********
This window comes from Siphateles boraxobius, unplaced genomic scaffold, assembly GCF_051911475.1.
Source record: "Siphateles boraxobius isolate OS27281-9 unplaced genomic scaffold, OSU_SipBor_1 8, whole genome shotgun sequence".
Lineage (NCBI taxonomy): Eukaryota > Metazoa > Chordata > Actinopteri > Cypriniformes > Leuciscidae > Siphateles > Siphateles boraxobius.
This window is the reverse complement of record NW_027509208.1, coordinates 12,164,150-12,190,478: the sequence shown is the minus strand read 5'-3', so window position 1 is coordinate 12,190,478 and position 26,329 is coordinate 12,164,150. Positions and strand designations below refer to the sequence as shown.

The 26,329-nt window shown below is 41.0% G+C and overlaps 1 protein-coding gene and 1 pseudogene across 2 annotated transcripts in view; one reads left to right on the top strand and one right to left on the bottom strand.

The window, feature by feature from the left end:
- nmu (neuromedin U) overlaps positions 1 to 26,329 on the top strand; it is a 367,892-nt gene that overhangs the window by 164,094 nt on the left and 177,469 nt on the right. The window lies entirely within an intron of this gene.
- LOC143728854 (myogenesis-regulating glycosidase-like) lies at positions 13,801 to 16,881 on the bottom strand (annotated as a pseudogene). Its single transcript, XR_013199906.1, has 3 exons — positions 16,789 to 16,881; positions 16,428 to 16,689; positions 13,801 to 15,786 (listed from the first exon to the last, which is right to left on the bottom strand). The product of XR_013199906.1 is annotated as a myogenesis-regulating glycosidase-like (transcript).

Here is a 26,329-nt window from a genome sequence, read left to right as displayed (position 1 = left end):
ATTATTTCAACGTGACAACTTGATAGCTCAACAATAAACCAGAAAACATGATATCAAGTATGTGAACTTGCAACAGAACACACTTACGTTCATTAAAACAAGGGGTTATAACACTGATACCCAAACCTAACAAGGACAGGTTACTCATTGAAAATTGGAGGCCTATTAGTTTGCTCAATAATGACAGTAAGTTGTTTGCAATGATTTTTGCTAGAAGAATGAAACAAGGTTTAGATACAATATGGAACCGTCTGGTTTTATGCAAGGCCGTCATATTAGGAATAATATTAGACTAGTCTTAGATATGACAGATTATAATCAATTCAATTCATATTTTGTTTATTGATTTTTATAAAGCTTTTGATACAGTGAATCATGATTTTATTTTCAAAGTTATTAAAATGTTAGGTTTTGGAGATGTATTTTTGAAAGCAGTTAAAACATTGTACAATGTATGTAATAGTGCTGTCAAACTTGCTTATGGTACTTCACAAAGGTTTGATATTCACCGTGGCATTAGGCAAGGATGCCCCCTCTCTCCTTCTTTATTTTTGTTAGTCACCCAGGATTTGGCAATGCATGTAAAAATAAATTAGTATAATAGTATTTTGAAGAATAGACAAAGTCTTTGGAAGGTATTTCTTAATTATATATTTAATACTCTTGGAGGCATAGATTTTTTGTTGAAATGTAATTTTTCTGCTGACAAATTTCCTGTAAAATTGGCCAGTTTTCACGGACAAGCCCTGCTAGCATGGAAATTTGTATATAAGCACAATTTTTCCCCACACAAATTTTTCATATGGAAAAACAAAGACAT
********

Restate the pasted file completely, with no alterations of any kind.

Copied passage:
This window comes from Siphateles boraxobius, unplaced genomic scaffold, assembly GCF_051911475.1.
Source record: "Siphateles boraxobius isolate OS27281-9 unplaced genomic scaffold, OSU_SipBor_1 8, whole genome shotgun sequence".
Lineage (NCBI taxonomy): Eukaryota > Metazoa > Chordata > Actinopteri > Cypriniformes > Leuciscidae > Siphateles > Siphateles boraxobius.
This window is the reverse complement of record NW_027509208.1, coordinates 12,164,150-12,190,478: the sequence shown is the minus strand read 5'-3', so window position 1 is coordinate 12,190,478 and position 26,329 is coordinate 12,164,150. Positions and strand designations below refer to the sequence as shown.

The 26,329-nt window shown below is 41.0% G+C and overlaps 1 protein-coding gene and 1 pseudogene across 2 annotated transcripts in view; one reads left to right on the top strand and one right to left on the bottom strand.

The window, feature by feature from the left end:
- nmu (neuromedin U) overlaps positions 1 to 26,329 on the top strand; it is a 367,892-nt gene that overhangs the window by 164,094 nt on the left and 177,469 nt on the right. The window lies entirely within an intron of this gene.
- LOC143728854 (myogenesis-regulating glycosidase-like) lies at positions 13,801 to 16,881 on the bottom strand (annotated as a pseudogene). Its single transcript, XR_013199906.1, has 3 exons — positions 16,789 to 16,881; positions 16,428 to 16,689; positions 13,801 to 15,786 (listed from the first exon to the last, which is right to left on the bottom strand). The product of XR_013199906.1 is annotated as a myogenesis-regulating glycosidase-like (transcript).

Here is a 26,329-nt window from a genome sequence, read left to right as displayed (position 1 = left end):
ATTATTTCAACGTGACAACTTGATAGCTCAACAATAAACCAGAAAACATGATATCAAGTATGTGAACTTGCAACAGAACACACTTACGTTCATTAAAACAAGGGGTTATAACACTGATACCCAAACCTAACAAGGACAGGTTACTCATTGAAAATTGGAGGCCTATTAGTTTGCTCAATAATGACAGTAAGTTGTTTGCAATGATTTTTGCTAGAAGAATGAAACAAGGTTTAGATACAATATGGAACCGTCTGGTTTTATGCAAGGCCGTCATATTAGGAATAATATTAGACTAGTCTTAGATATGACAGATTATAATCAATTCAATTCATATTTTGTTTATTGATTTTTATAAAGCTTTTGATACAGTGAATCATGATTTTATTTTCAAAGTTATTAAAATGTTAGGTTTTGGAGATGTATTTTTGAAAGCAGTTAAAACATTGTACAATGTATGTAATAGTGCTGTCAAACTTGCTTATGGTACTTCACAAAGGTTTGATATTCACCGTGGCATTAGGCAAGGATGCCCCCTCTCTCCTTCTTTATTTTTGTTAGTCACCCAGGATTTGGCAATGCATGTAAAAATAAATTAGTATAATAGTATTTTGAAGAATAGACAAAGTCTTTGGAAGGTATTTCTTAATTATATATTTAATACTCTTGGAGGCATAGATTTTTTGTTGAAATGTAATTTTTCTGCTGACAAATTTCCTGTAAAATTGGCCAGTTTTCACGGACAAGCCCTGCTAGCATGGAAATTTGTATATAAGCACAATTTTTCCCCACACAAATTTTTCATATGGAAAAACAAAGACAT